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Competition


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From: The Socialist issue 823, 3 September 2014: Fourfold rise in youth on poverty pay

Search site for keywords: Public transport - Transport - Planning - Competition - Buses - Council

Planning, not competition, to meet our transport needs

Unite 'Save Our Buses' rally, photo Paul Mattsson

Unite 'Save Our Buses' rally, photo Paul Mattsson   (Click to enlarge)

Apparently, outside London where bus use is expanding, fewer people than ever are using buses because of rising prices. A 'centre-left' think tank has produced a report that criticises bus privatisation and deregulation. But it fails to call for public ownership.

High bus fares and infrequent services may make buses an unattractive option but the arguments for increasing 'competition' have been shown in practice to be a failure.

Competing companies try to undercut each other bidding for routes by attacking their workers' conditions and, from the quality of some buses I've travelled on recently, saving on cleaning and perhaps even maintenance.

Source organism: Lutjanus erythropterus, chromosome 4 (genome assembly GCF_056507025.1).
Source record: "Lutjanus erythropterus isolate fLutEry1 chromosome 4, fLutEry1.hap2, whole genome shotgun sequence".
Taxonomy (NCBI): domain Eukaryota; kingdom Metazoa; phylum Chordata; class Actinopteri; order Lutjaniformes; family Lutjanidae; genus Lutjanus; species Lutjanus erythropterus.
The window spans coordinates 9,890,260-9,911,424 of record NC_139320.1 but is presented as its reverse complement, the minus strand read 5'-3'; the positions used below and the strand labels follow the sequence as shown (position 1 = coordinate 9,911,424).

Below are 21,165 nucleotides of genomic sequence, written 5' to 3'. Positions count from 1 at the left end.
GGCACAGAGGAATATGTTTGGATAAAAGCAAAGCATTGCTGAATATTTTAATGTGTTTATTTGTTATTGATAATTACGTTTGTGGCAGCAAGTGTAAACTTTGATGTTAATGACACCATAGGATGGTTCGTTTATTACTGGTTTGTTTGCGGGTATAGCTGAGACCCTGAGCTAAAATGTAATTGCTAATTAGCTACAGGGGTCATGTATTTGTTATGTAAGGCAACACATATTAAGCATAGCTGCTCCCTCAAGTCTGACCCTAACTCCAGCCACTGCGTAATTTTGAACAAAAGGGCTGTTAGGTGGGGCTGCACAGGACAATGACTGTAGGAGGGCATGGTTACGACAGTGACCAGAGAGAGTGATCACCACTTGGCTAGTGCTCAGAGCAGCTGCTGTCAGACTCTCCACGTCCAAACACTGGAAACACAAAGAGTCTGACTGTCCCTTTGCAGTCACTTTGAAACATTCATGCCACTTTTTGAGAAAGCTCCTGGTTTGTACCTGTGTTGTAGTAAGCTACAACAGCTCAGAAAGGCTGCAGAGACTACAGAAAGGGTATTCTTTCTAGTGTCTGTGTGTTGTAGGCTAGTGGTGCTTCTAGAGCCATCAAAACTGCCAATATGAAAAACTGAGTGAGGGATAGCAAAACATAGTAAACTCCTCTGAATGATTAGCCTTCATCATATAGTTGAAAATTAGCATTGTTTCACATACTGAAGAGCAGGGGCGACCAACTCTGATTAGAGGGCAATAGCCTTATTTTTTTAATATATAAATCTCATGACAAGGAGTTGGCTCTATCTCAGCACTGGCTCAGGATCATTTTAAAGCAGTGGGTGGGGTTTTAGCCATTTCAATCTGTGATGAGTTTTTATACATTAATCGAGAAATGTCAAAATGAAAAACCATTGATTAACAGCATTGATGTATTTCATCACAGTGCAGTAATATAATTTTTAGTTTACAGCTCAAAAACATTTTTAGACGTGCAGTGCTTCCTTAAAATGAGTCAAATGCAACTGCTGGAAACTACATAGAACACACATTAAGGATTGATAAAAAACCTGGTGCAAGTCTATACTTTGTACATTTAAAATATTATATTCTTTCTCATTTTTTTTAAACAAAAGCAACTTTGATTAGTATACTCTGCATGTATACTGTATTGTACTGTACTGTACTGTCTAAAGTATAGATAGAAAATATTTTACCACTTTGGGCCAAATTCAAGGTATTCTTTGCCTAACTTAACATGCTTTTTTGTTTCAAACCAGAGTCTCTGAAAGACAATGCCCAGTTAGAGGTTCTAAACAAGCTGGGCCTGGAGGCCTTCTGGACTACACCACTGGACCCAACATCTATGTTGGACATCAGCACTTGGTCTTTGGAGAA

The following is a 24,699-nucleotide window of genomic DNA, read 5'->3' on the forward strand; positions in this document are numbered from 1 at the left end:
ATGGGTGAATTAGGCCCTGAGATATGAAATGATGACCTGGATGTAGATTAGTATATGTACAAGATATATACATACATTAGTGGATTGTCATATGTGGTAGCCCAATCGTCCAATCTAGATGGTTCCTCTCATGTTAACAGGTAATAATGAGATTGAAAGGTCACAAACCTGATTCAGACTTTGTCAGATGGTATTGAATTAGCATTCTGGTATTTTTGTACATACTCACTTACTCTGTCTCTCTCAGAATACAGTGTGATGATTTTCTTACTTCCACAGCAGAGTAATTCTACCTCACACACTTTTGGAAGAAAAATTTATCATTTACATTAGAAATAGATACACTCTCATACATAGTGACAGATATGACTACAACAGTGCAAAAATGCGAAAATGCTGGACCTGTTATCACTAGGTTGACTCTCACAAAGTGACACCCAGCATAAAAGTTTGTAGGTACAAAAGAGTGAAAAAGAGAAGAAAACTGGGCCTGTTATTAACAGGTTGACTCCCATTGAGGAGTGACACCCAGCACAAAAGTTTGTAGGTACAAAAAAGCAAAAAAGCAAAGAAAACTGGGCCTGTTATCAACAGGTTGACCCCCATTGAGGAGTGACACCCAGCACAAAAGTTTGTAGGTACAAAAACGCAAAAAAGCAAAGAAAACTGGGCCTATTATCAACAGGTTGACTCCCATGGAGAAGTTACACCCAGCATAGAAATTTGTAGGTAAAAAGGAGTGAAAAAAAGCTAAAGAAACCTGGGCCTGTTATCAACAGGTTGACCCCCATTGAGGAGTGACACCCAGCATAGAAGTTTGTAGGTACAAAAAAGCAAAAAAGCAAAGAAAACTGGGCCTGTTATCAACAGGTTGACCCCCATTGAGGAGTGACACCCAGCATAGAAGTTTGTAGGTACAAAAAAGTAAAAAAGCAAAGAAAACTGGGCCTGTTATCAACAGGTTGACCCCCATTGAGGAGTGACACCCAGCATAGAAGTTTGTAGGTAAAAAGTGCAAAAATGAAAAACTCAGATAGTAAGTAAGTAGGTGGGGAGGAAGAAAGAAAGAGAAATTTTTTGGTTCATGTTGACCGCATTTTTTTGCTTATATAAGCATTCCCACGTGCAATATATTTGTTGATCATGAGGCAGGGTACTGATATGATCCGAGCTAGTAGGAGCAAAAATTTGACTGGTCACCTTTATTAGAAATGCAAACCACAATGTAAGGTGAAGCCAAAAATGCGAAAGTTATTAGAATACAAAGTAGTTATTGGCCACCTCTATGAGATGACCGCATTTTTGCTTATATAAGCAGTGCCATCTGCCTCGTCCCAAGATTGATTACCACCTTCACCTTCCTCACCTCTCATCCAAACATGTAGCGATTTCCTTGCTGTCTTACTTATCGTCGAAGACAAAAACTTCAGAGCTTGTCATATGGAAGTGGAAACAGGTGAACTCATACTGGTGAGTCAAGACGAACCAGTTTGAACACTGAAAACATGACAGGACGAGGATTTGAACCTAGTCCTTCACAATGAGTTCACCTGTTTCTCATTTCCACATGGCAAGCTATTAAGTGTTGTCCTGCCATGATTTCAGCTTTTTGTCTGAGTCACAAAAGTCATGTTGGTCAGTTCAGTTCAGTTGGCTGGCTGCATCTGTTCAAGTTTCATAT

Is this better for the passenger? No. There have to be concerns about safety when firms compete to undercut one another to secure contracts.

Are they making savings on maintenance, cleaning, over-working drivers? The bus on one leg of my journey to and from work didn't seem to get cleaned for about a fortnight, judging by the mud, twigs and leaves littering the floor.

Far from reducing prices, competition massively increased the cost of my daily travel. I have to catch two buses and one firm used to provide both services, making it possible to buy a single ticket for the whole journey. But they lost the contract with the council for one of them.

Neither firm now accepts each other's tickets, resulting in a near doubling of the price I pay to get to work and back.

I live in a Labour council under a Welsh Labour Government. Both pay lip-service to the idea of an integrated transport policy to provide a better, more environmentally friendly service to the public. Yet both slashed subsidies for buses as they passed on Con-Dem cuts.

It's not competition but planning that's needed for public transport. It has to be run as a public service not a profit opportunity for cowboy operators.

Public transport could be efficient, cost-effective and reduce massively our impact on the environment but for that to happen it needs to be publicly owned and democratically controlled.

Written on a bus to work by a Socialist Party Wales member







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